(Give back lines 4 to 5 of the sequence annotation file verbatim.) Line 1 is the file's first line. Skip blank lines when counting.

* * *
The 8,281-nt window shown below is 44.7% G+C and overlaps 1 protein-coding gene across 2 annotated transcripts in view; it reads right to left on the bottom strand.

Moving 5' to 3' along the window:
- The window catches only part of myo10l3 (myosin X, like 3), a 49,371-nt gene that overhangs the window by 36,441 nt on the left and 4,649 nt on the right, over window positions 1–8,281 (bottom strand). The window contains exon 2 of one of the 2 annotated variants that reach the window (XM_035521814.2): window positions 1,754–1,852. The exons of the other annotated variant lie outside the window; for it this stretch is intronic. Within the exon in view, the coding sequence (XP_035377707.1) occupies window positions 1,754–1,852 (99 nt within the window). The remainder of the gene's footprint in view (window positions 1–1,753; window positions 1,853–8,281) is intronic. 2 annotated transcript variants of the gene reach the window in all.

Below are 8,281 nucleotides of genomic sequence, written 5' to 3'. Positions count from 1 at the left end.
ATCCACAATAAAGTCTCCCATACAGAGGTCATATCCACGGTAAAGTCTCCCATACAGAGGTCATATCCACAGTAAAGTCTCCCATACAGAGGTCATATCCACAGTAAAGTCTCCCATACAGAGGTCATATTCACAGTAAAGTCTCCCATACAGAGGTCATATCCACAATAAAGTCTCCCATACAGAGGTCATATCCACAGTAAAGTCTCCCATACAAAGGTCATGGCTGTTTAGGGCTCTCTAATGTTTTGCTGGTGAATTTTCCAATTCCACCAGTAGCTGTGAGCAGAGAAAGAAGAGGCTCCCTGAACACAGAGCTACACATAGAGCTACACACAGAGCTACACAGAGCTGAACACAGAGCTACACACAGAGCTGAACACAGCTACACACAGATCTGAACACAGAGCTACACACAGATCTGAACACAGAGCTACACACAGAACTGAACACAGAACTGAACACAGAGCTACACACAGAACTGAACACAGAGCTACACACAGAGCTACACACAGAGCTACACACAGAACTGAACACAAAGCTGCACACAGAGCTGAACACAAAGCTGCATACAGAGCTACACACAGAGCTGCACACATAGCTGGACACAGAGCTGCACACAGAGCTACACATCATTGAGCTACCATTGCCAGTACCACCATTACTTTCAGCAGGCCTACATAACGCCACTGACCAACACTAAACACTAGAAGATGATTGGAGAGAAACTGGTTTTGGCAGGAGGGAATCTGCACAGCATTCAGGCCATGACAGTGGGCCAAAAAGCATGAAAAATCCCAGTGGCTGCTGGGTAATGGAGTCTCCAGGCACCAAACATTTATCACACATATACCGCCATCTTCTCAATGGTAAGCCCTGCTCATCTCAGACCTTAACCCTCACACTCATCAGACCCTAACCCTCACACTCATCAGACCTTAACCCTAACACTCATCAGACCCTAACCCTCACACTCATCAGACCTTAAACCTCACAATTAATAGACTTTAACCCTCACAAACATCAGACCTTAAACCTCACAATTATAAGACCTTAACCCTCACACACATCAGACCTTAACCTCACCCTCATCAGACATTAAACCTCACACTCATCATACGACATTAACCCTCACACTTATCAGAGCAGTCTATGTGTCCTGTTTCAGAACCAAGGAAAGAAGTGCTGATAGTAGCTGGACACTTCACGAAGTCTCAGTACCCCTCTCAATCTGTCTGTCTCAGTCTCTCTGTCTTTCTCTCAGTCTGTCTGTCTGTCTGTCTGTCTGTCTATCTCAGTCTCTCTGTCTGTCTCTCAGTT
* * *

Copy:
Below are 8,281 nucleotides of genomic sequence, written 5' to 3'. Positions count from 1 at the left end.
ATCCACAATAAAGTCTCCCATACAGAGGTCATATCCACGGTAAAGTCTCCCATACAGAGGTCATATCCACAGTAAAGTCTCCCATACAGAGGTCATATCCACAGTAAAGTCTCCCATACAGAGGTCATATTCACAGTAAAGTCTCCCATACAGAGGTCATATCCACAATAAAGTCTCCCATACAGAGGTCATATCCACAGTAAAGTCTCCCATACAAAGGTCATGGCTGTTTAGGGCTCTCTAATGTTTTGCTGGTGAATTTTCCAATTCCACCAGTAGCTGTGAGCAGAGAAAGAAGAGGCTCCCTGAACACAGAGCTACACATAGAGCTACACACAGAGCTACACAGAGCTGAACACAGAGCTACACACAGAGCTGAACACAGCTACACACAGATCTGAACACAGAGCTACACACAGATCTGAACACAGAGCTACACACAGAACTGAACACAGAACTGAACACAGAGCTACACACAGAACTGAACACAGAGCTACACACAGAGCTACACACAGAGCTACACACAGAACTGAACACAAAGCTGCACACAGAGCTGAACACAAAGCTGCATACAGAGCTACACACAGAGCTGCACACATAGCTGGACACAGAGCTGCACACAGAGCTACACATCATTGAGCTACCATTGCCAGTACCACCATTACTTTCAGCAGGCCTACATAACGCCACTGACCAACACTAAACACTAGAAGATGATTGGAGAGAAACTGGTTTTGGCAGGAGGGAATCTGCACAGCATTCAGGCCATGACAGTGGGCCAAAAAGCATGAAAAATCCCAGTGGCTGCTGGGTAATGGAGTCTCCAGGCACCAAACATTTATCACACATATACCGCCATCTTCTCAATGGTAAGCCCTGCTCATCTCAGACCTTAACCCTCACACTCATCAGACCCTAACCCTCACACTCATCAGACCTTAACCCTAACACTCATCAGACCCTAACCCTCACACTCATCAGACCTTAAACCTCACAATTAATAGACTTTAACCCTCACAAACATCAGACCTTAAACCTCACAATTATAAGACCTTAACCCTCACACACATCAGACCTTAACCTCACCCTCATCAGACATTAAACCTCACACTCATCATACGACATTAACCCTCACACTTATCAGAGCAGTCTATGTGTCCTGTTTCAGAACCAAGGAAAGAAGTGCTGATAGTAGCTGGACACTTCACGAAGTCTCAGTACCCCTCTCAATCTGTCTGTCTCAGTCTCTCTGTCTTTCTCTCAGTCTGTCTGTCTGTCTGTCTGTCTGTCTATCTCAGTCTCTCTGTCTGTCTCTCAGTT